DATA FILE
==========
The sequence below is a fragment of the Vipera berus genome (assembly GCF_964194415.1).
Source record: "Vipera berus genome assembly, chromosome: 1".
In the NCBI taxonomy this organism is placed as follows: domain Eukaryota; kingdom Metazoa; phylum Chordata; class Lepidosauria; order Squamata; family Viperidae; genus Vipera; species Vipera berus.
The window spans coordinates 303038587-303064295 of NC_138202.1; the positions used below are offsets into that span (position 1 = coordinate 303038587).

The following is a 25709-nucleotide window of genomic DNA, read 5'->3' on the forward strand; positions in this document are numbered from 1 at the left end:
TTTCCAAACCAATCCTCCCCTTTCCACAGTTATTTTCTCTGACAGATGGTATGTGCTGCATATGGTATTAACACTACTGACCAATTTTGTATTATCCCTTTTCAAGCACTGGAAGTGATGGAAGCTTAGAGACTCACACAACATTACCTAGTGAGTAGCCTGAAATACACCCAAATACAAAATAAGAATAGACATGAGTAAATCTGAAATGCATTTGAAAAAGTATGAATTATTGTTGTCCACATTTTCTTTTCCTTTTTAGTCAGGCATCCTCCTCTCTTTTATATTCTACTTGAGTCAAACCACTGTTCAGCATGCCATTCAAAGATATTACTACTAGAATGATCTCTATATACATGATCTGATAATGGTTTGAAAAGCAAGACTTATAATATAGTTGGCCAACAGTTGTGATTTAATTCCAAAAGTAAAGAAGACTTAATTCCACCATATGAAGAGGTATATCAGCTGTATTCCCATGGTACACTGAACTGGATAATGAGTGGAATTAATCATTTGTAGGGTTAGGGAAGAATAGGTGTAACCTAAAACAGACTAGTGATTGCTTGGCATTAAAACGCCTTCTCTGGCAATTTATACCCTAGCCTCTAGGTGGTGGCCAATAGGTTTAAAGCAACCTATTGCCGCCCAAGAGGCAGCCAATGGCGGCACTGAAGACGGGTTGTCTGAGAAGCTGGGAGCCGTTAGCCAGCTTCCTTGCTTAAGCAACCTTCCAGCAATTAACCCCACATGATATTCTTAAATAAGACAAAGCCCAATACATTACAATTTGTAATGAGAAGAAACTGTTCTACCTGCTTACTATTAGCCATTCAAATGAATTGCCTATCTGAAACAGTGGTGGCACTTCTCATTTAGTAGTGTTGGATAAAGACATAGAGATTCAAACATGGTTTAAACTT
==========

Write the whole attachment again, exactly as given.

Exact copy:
The sequence below is a fragment of the Vipera berus genome (assembly GCF_964194415.1).
Source record: "Vipera berus genome assembly, chromosome: 1".
In the NCBI taxonomy this organism is placed as follows: domain Eukaryota; kingdom Metazoa; phylum Chordata; class Lepidosauria; order Squamata; family Viperidae; genus Vipera; species Vipera berus.
The window spans coordinates 303038587-303064295 of NC_138202.1; the positions used below are offsets into that span (position 1 = coordinate 303038587).

The following is a 25709-nucleotide window of genomic DNA, read 5'->3' on the forward strand; positions in this document are numbered from 1 at the left end:
TTTCCAAACCAATCCTCCCCTTTCCACAGTTATTTTCTCTGACAGATGGTATGTGCTGCATATGGTATTAACACTACTGACCAATTTTGTATTATCCCTTTTCAAGCACTGGAAGTGATGGAAGCTTAGAGACTCACACAACATTACCTAGTGAGTAGCCTGAAATACACCCAAATACAAAATAAGAATAGACATGAGTAAATCTGAAATGCATTTGAAAAAGTATGAATTATTGTTGTCCACATTTTCTTTTCCTTTTTAGTCAGGCATCCTCCTCTCTTTTATATTCTACTTGAGTCAAACCACTGTTCAGCATGCCATTCAAAGATATTACTACTAGAATGATCTCTATATACATGATCTGATAATGGTTTGAAAAGCAAGACTTATAATATAGTTGGCCAACAGTTGTGATTTAATTCCAAAAGTAAAGAAGACTTAATTCCACCATATGAAGAGGTATATCAGCTGTATTCCCATGGTACACTGAACTGGATAATGAGTGGAATTAATCATTTGTAGGGTTAGGGAAGAATAGGTGTAACCTAAAACAGACTAGTGATTGCTTGGCATTAAAACGCCTTCTCTGGCAATTTATACCCTAGCCTCTAGGTGGTGGCCAATAGGTTTAAAGCAACCTATTGCCGCCCAAGAGGCAGCCAATGGCGGCACTGAAGACGGGTTGTCTGAGAAGCTGGGAGCCGTTAGCCAGCTTCCTTGCTTAAGCAACCTTCCAGCAATTAACCCCACATGATATTCTTAAATAAGACAAAGCCCAATACATTACAATTTGTAATGAGAAGAAACTGTTCTACCTGCTTACTATTAGCCATTCAAATGAATTGCCTATCTGAAACAGTGGTGGCACTTCTCATTTAGTAGTGTTGGATAAAGACATAGAGATTCAAACATGGTTTAAACTT